Venus Optics recently unveiled the Laowa Magic Shift Converter (MSC) for Sony Full Frame E-mount cameras. The Laowa Magic Shift Converter is a lens adapter built with a patented optics system, which expands the image circle of the ultra-wide angle lenses. The shift mechanism on the adapter takes advantage of the enlarged image circle and shifts the camera sensor along the axis. The MSC is specially designed for the Laowa 12mm f/2.8 Zero-D lens and it converts the lens into a 17mm f/4 Zero-D lens with +/- 10mm shift capability. It comes with a close-to-zero distortion feature. Additionally, the MSC comes with a 360° rotation structure which allows the user to shoot in both horizontal and portrait orientation. The lens structure includes 5 elements in 4 groups. Its dimensions are 69.6 x 44.1mm and weighs about 360g. The Laowa Magic Shift Converter's Canon variant is currently available on the official website of Venus Optics (http://www. venuslens.net/) and their authorized resellers. The shipment of its Nikon variant is expected in two months.
Toshiba Corp. on July 11 had a meeting with its main banks about the negotiation of the sale of its semiconductor memory business with the Japan-US-South Korea ally led by Innovation Network Corp. of Japan (INCJ). The top management of Toshiba explained the negotiation is stalemated because the ally has a difficulty on the roles of SK Hynix of South Korea, which seems to have a stronger interest in NAND type flash memory technology than the other have earlier expected because SK is behind Samsumg in the mass production for NAND memory while it has know-how in DRAM production, which lacks in Toshiba and thinks the company has a merit to join the ally and commit to Toshiba Memory’s production more aggressively. Toshiba revealed it has started to negotiate again with Western Digital and Hon Hai Precision. WD has proposed the acquisition by allying with U.S. fund Kohlberg Kravis Roberts (KKR & Co.), INCJ and Development Bank of Japan. Toshiba wants to decide the sale of Toshiba Memory by the end of March, 2018 in order to have excessive liabilities two years in a row which is to lead to the company going private.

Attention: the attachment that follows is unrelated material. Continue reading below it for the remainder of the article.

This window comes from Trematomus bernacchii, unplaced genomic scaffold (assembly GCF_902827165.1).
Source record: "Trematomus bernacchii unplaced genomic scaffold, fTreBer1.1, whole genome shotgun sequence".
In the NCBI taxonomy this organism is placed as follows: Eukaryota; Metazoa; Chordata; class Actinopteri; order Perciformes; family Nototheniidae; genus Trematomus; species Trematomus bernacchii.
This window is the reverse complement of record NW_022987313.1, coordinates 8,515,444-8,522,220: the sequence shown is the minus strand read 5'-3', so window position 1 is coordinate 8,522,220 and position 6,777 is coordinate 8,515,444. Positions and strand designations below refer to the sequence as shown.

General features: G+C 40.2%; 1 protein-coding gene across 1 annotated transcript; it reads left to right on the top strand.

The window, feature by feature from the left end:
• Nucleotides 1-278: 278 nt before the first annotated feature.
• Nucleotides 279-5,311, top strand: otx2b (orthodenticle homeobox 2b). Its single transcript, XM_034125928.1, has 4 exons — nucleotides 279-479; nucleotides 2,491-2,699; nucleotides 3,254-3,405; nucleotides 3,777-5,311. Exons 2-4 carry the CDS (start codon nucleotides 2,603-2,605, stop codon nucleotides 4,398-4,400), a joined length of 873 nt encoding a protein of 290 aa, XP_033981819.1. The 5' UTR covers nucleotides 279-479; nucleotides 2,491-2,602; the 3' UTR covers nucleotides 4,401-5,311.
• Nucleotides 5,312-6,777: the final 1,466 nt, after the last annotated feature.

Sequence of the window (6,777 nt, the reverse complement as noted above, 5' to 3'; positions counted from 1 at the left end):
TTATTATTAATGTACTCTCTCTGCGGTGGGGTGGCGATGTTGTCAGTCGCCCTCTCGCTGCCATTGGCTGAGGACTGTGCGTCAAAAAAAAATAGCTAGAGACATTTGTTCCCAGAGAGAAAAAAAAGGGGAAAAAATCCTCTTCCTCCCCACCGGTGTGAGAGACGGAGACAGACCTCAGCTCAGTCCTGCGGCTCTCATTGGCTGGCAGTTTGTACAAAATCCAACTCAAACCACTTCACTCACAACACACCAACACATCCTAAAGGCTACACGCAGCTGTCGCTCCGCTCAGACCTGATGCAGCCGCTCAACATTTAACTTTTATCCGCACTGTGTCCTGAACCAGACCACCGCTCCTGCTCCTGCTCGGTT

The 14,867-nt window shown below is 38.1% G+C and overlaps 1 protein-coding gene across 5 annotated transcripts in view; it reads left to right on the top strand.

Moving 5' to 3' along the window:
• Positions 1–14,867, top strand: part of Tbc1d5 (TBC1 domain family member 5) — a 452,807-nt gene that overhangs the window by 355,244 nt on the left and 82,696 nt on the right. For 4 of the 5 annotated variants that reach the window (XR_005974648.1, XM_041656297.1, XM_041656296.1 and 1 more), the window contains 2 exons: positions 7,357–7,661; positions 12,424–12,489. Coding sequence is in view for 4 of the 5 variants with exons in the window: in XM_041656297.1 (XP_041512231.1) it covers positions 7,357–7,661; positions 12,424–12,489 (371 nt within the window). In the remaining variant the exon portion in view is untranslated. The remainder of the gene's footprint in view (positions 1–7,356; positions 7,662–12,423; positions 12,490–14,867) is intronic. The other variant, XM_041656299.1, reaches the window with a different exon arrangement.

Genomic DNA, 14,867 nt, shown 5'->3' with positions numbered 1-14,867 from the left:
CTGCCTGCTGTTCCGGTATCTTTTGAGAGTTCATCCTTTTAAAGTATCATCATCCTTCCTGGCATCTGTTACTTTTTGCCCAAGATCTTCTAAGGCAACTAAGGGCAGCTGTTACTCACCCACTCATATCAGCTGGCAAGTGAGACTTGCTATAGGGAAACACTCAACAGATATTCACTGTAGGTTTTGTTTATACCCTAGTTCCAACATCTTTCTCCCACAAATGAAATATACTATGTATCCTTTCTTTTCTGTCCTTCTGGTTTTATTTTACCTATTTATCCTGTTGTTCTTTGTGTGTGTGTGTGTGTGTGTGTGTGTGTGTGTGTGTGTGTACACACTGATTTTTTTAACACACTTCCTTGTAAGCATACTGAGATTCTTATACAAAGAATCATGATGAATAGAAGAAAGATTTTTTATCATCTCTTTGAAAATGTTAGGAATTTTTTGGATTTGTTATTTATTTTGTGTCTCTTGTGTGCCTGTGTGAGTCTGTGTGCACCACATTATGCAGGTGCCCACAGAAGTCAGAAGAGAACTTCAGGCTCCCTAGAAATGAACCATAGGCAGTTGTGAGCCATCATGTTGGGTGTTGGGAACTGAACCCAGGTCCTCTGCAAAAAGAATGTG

Japan's leading printer and photocopier maker Konica Minolta Inc. announced at the company will be acquiring Ambry Genetic Corp. - a US diagnostic company, in a deal valued at up to USD 1 billion. This is one of the largest deals for Konica Minolta and the company will jointly carry out the acquisition with the funds provided by Innovation Network Corp of Japan. Konica Minolta, which has a market value of around $4 billion, will account for 60 percent of the investment and the Innovation Network Corp of Japan (INCJ) will provide for the remaining 40 percent. Both the companies intend to enter into the precision medicine segment which is expected to have a great potential for the treatment of cancer. KMI has its own diagnostic technique, utilising a High Sensitive Tissue Testing (HSTT) technology, while Ambry excels in genetic tests for breast, colon and cancers, heart and respiratory diseases, etc. Further, the company will combine its HSTT technology and Ambry's genetic diagnostic technology to offer high-standard cancer diagnostic services and aid the development of new reagents which will help produce new medicines. Talking about the acquisition, Shoei Yamana - Chief Executive Officer of Konica Minolta Inc., said, “Together with Ambry, we will have the most comprehensive set of diagnostic technologies for mapping an individual's genetic and biochemical makeup." The companies expect to complete the necessary procedure for the deal by the end of October, 2017 and post which, Ambry will become a subsidiary of KMI while Ambry's business will be continued in the US.